Many also said they prefer a nominee who can beat Trump, a sentiment that was often observed by WCBS 880’s Steve Burns on the road in the state.

    Voters in New Hampshire say the most important issue is health care, followed by climate change, income inequality and foreign policy.

    President Donald Trump also made a stop in the Granite State on Monday night to rally supporters, and possibly sway some undecided Democrats to vote red.

    During the rally, the president focused on his goals should he be elected again in 2020 and took time to criticize House Speaker Nancy Pelosi for ripping up her copy of the State of the Union speech last week.

    The crowd responded with chants of “Lock her up.”

    Trump easily won New Hampshire’s Republican primary against minimal opposition.

     

    Neil A. Carousso is the 2020 elections producer for WCBS Newsradio 880, including producing and editing all video content.

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  • Iowa Caucus 2020: Caucus Results Delayed By Mobile App Issues

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    DES MOINES, Iowa (WCBS 880) — Problems with a mobile app appeared to force a delay in reporting the results of the Iowa caucuses Monday, as the campaigns, voters and the media pressed party officials for an explanation and got few answers.

    An Iowa Democratic Party official pointed to “quality control” as the source of the delays — but noted that about a quarter of the state’s nearly 1,700 precincts have reported their data already. The party also said the delay was not caused by a “hack or an intrusion.”

    But other officials blamed technology. Des Moines County Democratic Chair Tom Courtney said he heard that in precincts across his county, including his own, a mobile app created for caucus organizers to report results to the party was “a mess.”

    RELATED: Everything You Need To Know About The Iowa Caucus

    The statement came as Iowa voters packed caucus sites across the state as Democrats balanced a strong preference for fundamental change with an overwhelming desire to defeat President Donald Trump in the opening contest of the 2020 presidential primary season.

    Precinct leaders were instead calling in their results to the Democratic Party headquarters, and “they weren’t answering the phones in Des Moines” because, Courtney speculated, they were mobbed with calls.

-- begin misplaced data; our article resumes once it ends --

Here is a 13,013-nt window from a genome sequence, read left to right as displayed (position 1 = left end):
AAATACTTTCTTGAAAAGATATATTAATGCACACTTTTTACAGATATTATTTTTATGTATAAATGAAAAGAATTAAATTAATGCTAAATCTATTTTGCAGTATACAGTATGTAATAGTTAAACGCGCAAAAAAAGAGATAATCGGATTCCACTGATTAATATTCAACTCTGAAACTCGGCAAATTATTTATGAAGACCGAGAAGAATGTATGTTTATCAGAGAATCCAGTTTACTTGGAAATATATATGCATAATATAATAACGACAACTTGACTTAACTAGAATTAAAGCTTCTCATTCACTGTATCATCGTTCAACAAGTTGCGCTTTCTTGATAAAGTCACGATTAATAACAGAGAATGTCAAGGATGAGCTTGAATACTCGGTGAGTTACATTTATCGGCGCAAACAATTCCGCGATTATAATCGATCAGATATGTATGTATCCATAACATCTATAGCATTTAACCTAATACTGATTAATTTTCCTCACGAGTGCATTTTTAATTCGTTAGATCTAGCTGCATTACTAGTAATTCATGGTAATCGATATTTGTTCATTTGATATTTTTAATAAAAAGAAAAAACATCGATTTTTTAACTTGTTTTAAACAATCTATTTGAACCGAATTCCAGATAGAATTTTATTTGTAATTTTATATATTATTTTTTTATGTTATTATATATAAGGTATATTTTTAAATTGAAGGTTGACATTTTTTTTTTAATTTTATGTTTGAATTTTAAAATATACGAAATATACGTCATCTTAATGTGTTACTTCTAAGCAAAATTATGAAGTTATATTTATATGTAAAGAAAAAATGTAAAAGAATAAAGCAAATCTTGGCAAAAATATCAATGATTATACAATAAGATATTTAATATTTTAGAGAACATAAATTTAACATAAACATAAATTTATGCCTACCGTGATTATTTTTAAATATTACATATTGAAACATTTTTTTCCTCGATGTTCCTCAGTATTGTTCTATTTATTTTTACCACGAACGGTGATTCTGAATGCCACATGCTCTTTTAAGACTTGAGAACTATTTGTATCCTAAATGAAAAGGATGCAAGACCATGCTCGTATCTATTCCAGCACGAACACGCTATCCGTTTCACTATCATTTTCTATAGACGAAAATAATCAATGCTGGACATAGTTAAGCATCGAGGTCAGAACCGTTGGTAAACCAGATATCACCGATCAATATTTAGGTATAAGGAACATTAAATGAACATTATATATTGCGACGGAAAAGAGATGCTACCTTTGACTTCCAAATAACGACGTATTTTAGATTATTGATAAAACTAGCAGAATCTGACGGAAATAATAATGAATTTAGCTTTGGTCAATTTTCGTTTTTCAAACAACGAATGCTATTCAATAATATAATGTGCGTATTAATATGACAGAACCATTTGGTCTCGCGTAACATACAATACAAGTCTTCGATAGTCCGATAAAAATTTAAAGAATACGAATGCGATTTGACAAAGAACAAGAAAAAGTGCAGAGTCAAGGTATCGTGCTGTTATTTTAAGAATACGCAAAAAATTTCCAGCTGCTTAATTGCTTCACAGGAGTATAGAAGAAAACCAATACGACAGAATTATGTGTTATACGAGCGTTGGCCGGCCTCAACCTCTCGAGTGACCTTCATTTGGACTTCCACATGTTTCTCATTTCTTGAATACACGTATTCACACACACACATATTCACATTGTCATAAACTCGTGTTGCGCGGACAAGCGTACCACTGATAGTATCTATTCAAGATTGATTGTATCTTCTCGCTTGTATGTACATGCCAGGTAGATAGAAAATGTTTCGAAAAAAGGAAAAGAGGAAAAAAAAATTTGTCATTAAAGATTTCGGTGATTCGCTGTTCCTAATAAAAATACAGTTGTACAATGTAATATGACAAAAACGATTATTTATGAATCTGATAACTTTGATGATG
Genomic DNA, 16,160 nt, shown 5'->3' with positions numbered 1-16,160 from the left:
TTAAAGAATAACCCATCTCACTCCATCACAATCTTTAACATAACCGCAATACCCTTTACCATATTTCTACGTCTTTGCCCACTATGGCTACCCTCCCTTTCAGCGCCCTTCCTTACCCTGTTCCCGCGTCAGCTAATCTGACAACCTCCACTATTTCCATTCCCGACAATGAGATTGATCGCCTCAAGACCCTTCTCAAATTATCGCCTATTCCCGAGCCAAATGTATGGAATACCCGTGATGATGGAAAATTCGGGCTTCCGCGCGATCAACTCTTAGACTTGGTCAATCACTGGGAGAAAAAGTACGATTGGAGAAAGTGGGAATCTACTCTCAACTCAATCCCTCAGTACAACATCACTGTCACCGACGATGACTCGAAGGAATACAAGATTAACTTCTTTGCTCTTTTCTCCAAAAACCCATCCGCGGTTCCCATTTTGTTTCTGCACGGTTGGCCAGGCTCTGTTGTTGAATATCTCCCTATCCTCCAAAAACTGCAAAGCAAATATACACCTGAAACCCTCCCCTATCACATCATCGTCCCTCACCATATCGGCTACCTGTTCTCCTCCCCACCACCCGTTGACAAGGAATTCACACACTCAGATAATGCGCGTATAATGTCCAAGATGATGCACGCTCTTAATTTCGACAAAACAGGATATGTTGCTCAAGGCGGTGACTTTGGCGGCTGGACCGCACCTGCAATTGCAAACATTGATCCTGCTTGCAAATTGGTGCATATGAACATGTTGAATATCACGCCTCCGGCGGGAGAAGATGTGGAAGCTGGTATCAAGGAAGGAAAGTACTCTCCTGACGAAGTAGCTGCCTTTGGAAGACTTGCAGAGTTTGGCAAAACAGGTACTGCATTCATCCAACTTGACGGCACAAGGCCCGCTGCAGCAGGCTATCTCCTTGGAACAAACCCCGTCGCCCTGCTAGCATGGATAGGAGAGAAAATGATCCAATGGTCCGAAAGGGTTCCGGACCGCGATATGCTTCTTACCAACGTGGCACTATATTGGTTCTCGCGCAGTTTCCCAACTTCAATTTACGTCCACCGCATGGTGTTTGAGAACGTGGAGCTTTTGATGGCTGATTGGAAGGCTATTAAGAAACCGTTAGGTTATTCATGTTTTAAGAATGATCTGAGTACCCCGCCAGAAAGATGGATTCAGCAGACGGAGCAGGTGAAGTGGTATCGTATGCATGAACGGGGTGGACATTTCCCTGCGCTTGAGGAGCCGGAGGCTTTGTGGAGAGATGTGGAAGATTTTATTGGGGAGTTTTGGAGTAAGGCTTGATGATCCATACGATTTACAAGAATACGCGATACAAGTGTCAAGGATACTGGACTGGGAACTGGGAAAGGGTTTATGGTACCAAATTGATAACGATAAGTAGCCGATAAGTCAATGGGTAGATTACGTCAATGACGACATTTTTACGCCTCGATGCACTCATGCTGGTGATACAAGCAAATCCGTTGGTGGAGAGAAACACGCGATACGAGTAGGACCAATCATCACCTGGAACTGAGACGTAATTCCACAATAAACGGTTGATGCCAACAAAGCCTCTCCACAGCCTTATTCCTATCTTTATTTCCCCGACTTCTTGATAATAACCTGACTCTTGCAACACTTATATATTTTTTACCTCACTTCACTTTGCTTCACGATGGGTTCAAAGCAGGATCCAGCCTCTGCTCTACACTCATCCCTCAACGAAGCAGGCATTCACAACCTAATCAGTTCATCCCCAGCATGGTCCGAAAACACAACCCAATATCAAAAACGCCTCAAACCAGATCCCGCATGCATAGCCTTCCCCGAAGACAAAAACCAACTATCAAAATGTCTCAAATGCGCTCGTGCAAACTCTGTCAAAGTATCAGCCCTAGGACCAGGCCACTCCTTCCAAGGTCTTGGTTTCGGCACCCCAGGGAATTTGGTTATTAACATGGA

The apps were barely working, forcing party aides to record results from the precincts via phone and enter them manually into a database, according to a person involved in processing the data who requested anonymity to discuss the party’s internal process.

    The slowdown came as the party attempted to report more data about the caucus than in years past — promising to release both a headcount of each candidates’ supporters and the delegate winners from each site.

    Quiz: See Which Democratic Frontrunner You Align With Most (in Their Own Words)

    “The integrity of the results is paramount,” Iowa Democratic Party spokeswoman Mandy McClure said in a statement. “We have experienced a delay in the results due to quality checks and the fact that the IDP is reporting out three data sets for the first time. What we know right now is that around 25% of precincts have reported, and early data indicates turnout is on pace for 2016.”

    The problems were an embarrassment for a state party that has long sought to protect its prized status as the first contest in the primary race. The delay was certain to become fodder for caucus critics who call the process antiquated and exclusionary.

    President Donald Trump’s campaign quickly seized on the issue to sow doubt about the validity of the results.

    “Quality control = rigged?” Trump campaign manager Brad Parscale tweeted Monday evening, adding a emoji with furrowed brows.

    Linn County Auditor Joel Miller, who ran a precinct in the Cedar Rapids suburb of Robins, said some app users may not have gotten the instructions on how to log into the system.

    “If people didn’t know where to look for the PIN numbers or the precinct numbers, that could slow them down,” said Miller, who said he had no problem using the system to report his precinct’s figures and it worked fine.

    Helen Grunewald, a precinct caucus chairwoman in Benton County, said she had been on hold with the party trying to report her results for a significant amount of time.

    Earlier in the night, however, Iowa Democratic Party Chairman Troy Price said while there were some reports from precinct officials that they couldn’t log into the mobile app, a team of trouble-shooters was working to address any technical issues.

    “We’ve had an app before but we’ve also had a hotline before, and folks have had the option to do that, and so we expect that we’ll be able to report the results in a timely manner this evening,” he said.